It has been more than six weeks since the barbaric Hamas attack on Israel on Oct. 7 — Israel’s 9/11 — and more than three weeks since the Israel Defense Forces began ground operations in the Gaza Strip. How is this war going? From my vantage point, it can be summed up as follows: Israel is winning the ground war while losing the battle for international public opinion — and failing to formulate a plan for what comes after the guns fall silent.

The IDF has encircled the northern Gaza Strip and is now conducting operations in the heart of “Hamastan” — including seizing al-Shifa Hospital, which Israel claims is a base of Hamas operations. Israel has lost more than 50 soldiers during the offensive but has not yet encountered serious resistance from Hamas. As Israeli troops have advanced, rocket attacks from Gaza have declined.

“The ground operation was successful with fewer casualties than all the predictions forecast,” retired Maj. Gen. Amos Yadlin, a former director of Israeli military intelligence, told me. “There has been excellent cooperation between ground forces and the air force and intelligence. And they basically control northern Gaza — with one caveat, which is that many of the Hamas fighters who were not killed are in their underground fortress, which still exists.”

Israeli troops still need to figure out how to deal with the Hamas tunnel network — where hostages could be held — and to move into large sections of Gaza City that the IDF has not yet entered. As occurred with U.S. forces in Iraq and Afghanistan, Israeli casualties could climb as soldiers transition from offensive operations to trying to control the terrain they have seized.

There is little doubt that Hamas has suffered a serious blow, but its senior leadership has not been captured or killed. Israel suspects that Yahya Sinwar, the organization’s leader in Gaza, is hiding in his hometown of Khan Younis, the biggest city in southern Gaza.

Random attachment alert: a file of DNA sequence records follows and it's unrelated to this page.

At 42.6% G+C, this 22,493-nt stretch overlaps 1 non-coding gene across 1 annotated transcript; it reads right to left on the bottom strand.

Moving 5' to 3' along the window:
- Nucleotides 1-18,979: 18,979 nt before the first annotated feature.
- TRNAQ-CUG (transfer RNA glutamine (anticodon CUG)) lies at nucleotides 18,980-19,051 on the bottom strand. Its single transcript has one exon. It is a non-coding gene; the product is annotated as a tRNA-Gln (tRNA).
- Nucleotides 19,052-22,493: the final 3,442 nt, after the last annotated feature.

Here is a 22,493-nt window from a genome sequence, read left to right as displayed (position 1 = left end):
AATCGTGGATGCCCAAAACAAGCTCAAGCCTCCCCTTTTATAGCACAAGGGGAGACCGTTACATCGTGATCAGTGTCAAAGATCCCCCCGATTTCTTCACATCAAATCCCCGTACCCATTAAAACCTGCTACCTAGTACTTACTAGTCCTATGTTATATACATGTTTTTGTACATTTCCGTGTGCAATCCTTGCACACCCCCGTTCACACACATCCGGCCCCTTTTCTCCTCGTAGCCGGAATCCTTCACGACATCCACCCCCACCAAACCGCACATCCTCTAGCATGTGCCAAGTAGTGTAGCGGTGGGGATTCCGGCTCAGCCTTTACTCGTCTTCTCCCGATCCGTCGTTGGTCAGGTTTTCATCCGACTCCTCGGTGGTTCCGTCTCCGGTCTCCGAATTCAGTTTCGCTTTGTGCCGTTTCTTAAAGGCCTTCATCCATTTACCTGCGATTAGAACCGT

Israeli troops have not entered southern Gaza at all. When they do — and that is clearly the next stage of Operation Swords of Iron, as the Israelis have dubbed their campaign — they will have to deal with a population of some 2 million people, including hundreds of thousands of people who have relocated from northern Gaza to escape the fighting there. The potential for more civilian casualties is high.

The IDF is undoubtedly gaining valuable operational expertise and intelligence from its offensive so far, but the process of destroying Hamas’s hold on Gaza will be a lengthy one. “We are only at the beginning,” Zohar Palti, a former official at the Israeli Defense Ministry, told me, while Yadlin estimated that it will take an additional six months to dismantle Hamas.

The big military question is whether the IDF will get anything like the amount of time it wants. In all of its wars going back to the 1982 invasion of Lebanon, international outrage over civilian casualties forced Israel to curtail offensive operations before achieving a clear-cut victory. The pressure is also building during this war. Put another way, the political clock is ticking faster than the military clock.

Initially, the world was horrified by the brutality of Hamas, but now much of the world is horrified by the brutality of the Israeli response. The Hamas-controlled Gaza Health Ministry reported that 11,100 people had been killed in Gaza, including 4,000 children, before it stopped reporting figures amid a collapse in communications. Even Israeli Prime Minister Benjamin Netanyahu conceded that “we’re not successful” in trying to minimize civilian casualties given Hamas’s cynical use of civilians as human shields.